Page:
Report says tech talent is hard to find

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Randstad Sourceright’s 2022 life sciences and pharma Talent Trends report finds a third of C-suite and human capital leaders in the life sciences and pharmaceuticals sector say talent scarcity is a major pain point for the sector, which is hiring extensively this year. 

With demand for life sciences products expected to grow faster than the global GDP in the next few years, 45% of those same talent leaders say the main reason they are looking to hire is to prevent talent scarcity from slowing their business.

Randstad Sourceright’s research includes the views of more than 900 human capital and C-suite leaders in 18 markets.

As a recession-proof business and one of the few sectors which saw its employment base expand during the pandemic, COVID-19 contributed to skyrocketing demand for a broad variety of technology skills in the life sciences. 

Organizations have seen demand for data scientists grow as they work to bring new innovations to market. At the same time, life sciences businesses are increasingly competing with the IT and communications sector for engineers and other tech skills as they work to develop new vaccine and diagnostic technologies. Many of these companies are refocusing on other areas of development in emerging fields like bioinformatics and medtech, which will require high-demand tech talent to execute.

“The life sciences and pharmaceuticals sector faced tremendous pressure to deliver life-saving innovations during the pandemic, and they rose to the challenge,” said Mike Smith, global CEO of Randstad Sourceright. 

“Now, the need for medical innovation has only grown, forcing organizations to compete across all industries for a limited supply of in-demand tech talent. Failing to win the race for those skills will be costly, but a strong focus on the talent experience; offering purposeful workplace culture; maximizing flexibility; and investing in diversity, equity and inclusion can help companies stand out. Reskilling and upskilling talent will also be essential to combat talent scarcity and demonstrate how much organizations value their people.”

Filling positions

The report says the number of open roles for high-skilled talent is rising rapidly, due in large part to the widening skills gap in the life sciences sector. In fact, it takes 105 days on average to fill a non-executive position in the U.S. life sciences sector, resulting in a loss of $500 a day. 

The growing skills gap threatens further progress, making smart talent strategies essential to setting life sciences and pharma organizations on the path to innovation.

Improving diversity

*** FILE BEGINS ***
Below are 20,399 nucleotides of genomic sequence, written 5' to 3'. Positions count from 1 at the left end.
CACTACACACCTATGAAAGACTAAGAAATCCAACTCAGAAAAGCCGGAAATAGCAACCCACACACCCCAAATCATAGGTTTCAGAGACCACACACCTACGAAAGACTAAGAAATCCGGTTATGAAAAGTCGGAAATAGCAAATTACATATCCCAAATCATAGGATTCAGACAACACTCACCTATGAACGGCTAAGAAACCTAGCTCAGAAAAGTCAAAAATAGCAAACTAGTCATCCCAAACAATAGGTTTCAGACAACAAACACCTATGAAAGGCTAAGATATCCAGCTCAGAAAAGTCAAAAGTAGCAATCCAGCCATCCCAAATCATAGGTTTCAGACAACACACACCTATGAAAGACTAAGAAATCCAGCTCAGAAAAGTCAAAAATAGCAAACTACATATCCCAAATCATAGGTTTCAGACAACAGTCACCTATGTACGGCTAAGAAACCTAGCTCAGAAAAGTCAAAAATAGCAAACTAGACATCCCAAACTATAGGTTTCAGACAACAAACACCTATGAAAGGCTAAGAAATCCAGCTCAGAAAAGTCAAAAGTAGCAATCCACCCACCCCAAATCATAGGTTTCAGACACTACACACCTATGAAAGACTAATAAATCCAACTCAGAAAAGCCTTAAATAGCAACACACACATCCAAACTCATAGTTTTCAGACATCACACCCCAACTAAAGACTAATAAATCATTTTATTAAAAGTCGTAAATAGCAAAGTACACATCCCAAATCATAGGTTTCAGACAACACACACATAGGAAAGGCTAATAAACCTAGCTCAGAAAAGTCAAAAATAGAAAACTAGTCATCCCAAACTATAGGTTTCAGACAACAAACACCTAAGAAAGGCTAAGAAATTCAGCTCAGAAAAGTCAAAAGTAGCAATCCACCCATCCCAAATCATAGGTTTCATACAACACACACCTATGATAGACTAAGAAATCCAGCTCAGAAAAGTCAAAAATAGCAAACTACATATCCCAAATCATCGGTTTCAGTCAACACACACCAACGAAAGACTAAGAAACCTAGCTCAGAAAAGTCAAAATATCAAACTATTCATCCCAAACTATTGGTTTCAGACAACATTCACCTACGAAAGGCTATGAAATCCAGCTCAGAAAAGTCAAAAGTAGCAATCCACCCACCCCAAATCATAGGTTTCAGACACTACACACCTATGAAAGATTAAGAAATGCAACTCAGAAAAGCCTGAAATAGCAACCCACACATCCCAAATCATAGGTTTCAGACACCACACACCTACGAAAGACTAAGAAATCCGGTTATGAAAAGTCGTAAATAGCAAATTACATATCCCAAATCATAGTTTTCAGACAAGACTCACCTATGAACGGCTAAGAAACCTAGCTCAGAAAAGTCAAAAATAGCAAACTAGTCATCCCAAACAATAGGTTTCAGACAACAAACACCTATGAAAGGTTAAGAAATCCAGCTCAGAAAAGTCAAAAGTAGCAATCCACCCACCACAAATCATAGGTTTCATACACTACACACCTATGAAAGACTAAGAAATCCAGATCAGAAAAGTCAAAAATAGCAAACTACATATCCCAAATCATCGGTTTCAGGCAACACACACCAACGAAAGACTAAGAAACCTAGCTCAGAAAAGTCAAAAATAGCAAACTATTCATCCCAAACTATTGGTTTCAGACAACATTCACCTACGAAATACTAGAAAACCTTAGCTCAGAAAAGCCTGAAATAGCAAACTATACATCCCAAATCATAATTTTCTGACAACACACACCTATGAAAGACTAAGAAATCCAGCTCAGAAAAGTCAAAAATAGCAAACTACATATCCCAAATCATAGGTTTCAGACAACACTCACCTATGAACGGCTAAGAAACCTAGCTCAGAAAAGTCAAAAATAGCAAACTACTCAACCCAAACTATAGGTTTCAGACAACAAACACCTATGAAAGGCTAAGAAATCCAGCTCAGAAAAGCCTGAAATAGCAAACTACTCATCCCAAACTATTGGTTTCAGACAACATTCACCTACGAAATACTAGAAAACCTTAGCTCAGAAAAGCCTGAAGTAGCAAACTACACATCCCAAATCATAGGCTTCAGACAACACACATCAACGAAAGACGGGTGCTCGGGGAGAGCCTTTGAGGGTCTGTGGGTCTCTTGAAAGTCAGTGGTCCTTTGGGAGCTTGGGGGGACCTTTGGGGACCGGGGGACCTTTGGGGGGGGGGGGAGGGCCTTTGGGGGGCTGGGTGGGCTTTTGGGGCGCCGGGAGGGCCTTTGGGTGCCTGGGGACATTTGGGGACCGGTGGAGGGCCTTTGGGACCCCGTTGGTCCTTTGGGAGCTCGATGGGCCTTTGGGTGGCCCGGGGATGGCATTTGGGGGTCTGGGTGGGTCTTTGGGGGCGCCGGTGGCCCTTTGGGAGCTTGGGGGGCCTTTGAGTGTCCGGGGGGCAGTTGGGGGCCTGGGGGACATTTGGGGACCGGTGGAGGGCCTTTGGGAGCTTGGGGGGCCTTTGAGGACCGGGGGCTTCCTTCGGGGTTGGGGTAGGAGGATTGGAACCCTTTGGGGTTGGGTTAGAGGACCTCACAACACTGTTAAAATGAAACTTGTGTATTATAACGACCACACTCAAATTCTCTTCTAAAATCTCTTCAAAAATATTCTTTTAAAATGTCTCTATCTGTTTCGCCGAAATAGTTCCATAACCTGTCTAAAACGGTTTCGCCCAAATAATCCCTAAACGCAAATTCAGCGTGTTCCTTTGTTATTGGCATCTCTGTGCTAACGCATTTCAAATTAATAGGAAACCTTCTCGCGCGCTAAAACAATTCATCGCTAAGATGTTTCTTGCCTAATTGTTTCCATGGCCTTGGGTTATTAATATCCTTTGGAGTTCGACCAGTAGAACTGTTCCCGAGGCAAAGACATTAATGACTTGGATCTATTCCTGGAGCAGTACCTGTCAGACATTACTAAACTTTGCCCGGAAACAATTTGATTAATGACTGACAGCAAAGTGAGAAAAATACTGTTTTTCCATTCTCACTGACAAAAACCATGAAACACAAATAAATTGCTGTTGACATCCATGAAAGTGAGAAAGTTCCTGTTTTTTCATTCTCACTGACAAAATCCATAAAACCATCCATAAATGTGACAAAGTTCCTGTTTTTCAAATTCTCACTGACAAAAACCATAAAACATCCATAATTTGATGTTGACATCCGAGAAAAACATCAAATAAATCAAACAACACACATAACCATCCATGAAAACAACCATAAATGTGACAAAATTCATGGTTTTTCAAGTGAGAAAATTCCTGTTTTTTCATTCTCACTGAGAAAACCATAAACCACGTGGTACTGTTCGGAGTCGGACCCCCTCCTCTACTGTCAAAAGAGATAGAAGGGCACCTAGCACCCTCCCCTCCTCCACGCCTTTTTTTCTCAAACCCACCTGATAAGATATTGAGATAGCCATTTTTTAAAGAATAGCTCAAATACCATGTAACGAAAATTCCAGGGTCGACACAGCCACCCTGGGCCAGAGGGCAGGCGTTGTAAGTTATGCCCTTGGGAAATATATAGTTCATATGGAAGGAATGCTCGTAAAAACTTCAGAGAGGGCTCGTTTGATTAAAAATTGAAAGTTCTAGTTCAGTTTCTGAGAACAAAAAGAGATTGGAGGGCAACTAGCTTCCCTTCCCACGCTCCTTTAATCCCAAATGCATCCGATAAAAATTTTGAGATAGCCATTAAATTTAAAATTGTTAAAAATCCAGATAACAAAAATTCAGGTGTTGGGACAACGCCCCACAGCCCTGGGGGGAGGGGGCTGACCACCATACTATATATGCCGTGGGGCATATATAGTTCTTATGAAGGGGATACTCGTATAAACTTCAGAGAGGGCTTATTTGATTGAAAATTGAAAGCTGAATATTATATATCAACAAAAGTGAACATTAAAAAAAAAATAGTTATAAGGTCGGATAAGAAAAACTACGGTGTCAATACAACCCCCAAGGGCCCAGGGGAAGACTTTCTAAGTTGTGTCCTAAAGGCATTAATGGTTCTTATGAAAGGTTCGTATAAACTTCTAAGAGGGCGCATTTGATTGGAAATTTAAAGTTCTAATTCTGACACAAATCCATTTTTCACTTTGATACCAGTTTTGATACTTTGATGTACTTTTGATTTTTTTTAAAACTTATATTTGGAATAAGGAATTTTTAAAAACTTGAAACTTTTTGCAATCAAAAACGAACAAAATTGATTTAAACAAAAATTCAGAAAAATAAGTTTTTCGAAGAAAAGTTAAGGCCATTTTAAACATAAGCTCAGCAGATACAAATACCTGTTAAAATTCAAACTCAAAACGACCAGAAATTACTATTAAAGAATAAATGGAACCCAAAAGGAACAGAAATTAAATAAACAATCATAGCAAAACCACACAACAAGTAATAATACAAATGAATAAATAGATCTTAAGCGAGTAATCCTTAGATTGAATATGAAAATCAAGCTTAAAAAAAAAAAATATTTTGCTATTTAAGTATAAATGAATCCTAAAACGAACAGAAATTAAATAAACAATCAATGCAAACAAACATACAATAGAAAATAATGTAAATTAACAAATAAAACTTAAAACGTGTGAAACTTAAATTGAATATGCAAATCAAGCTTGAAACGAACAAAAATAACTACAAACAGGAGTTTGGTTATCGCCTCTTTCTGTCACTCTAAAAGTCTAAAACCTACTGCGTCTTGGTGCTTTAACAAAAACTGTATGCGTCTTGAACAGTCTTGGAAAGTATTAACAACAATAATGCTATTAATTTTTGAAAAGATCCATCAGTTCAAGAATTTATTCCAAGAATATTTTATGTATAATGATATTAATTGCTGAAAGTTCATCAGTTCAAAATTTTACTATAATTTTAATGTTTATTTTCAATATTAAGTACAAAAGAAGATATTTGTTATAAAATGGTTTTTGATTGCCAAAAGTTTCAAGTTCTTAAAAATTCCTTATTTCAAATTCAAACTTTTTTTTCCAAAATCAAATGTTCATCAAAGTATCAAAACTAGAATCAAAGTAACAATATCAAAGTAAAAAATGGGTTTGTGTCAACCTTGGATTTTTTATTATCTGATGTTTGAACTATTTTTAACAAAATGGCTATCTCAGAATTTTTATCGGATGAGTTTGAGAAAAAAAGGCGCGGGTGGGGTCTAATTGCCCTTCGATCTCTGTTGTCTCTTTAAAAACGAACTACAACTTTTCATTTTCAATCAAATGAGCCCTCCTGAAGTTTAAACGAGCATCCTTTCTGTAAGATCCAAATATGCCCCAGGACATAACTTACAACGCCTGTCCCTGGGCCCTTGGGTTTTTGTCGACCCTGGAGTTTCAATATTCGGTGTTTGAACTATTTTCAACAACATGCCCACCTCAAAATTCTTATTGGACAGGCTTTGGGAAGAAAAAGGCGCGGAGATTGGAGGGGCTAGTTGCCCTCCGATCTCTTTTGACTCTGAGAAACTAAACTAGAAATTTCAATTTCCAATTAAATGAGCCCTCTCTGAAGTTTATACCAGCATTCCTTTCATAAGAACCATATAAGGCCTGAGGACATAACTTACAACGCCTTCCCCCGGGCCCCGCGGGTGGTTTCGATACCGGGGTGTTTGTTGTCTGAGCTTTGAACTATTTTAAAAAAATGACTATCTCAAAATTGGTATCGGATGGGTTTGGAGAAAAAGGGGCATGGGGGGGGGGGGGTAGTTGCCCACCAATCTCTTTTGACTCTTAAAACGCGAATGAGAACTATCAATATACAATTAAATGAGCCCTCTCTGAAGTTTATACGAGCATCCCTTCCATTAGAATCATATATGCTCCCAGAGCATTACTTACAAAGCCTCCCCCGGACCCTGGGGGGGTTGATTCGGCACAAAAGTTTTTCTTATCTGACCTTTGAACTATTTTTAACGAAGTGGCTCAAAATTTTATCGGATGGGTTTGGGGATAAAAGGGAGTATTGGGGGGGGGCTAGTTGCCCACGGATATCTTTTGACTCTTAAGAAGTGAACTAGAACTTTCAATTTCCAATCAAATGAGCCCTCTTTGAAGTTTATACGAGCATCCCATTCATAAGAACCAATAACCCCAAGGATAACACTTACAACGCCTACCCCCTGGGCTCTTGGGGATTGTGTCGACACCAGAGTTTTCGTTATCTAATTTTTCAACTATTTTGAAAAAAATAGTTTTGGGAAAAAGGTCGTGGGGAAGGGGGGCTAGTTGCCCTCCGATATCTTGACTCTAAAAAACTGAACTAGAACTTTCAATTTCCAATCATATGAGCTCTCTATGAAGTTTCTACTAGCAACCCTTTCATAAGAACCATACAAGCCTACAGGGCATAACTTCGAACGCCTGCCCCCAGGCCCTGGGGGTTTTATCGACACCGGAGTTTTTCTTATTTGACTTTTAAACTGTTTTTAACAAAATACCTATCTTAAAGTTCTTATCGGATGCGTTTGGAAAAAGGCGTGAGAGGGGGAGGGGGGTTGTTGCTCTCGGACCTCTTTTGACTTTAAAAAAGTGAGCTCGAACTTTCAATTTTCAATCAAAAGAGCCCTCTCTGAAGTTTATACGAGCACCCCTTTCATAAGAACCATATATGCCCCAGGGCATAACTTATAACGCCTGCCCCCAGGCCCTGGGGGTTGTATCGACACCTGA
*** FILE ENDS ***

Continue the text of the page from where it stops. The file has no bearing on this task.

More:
Creating a more diverse and inclusive workforce is one area in need of improvement in the life sciences sector. While 60% say that workplace diversity, equity and inclusion (DEI) efforts are fundamental to attracting, engaging, and retaining talent, just 41% say their hiring practices supported their diversity goals last year, the lowest among all sectors surveyed. At the same time, 63% of life sciences and pharma leaders believe DEI are important to candidates — also the lowest percentage of surveyed sectors.

Another key strategy to help life sciences firms address both the growing skills gap and increased competition for talent involves a commitment to upskilling current employees. 

“Our research shows that 67% of life sciences and pharma leaders report that reskilling current employees for different roles has been effective in addressing talent shortages,” said Smith. 

“It also has the added benefit of showing employees how much the organization values them. So it’s not surprising we see investments in internal mobility platforms growing, with 63% of leaders already investing in these platforms, and 53% saying they will be investing more in this area.”

Other observations

To prevent talent scarcity from impacting their business, more than half (55%) of human capital leaders in the life sciences and pharma sector plan to hire extensively this year.

The report also notes 77% of life sciences and pharma leaders say their organizations are more focused on the talent experience than ever before.

Life sciences and pharma employers are tapping into alternative talent pools, with 57% investing in talent marketing for temporary staff and 73% investing in talent marketing for freelancers and independent contractors.

Randstad Sourceright’s “2022 Talent Trends: life sciences & pharma” report can be downloaded here.

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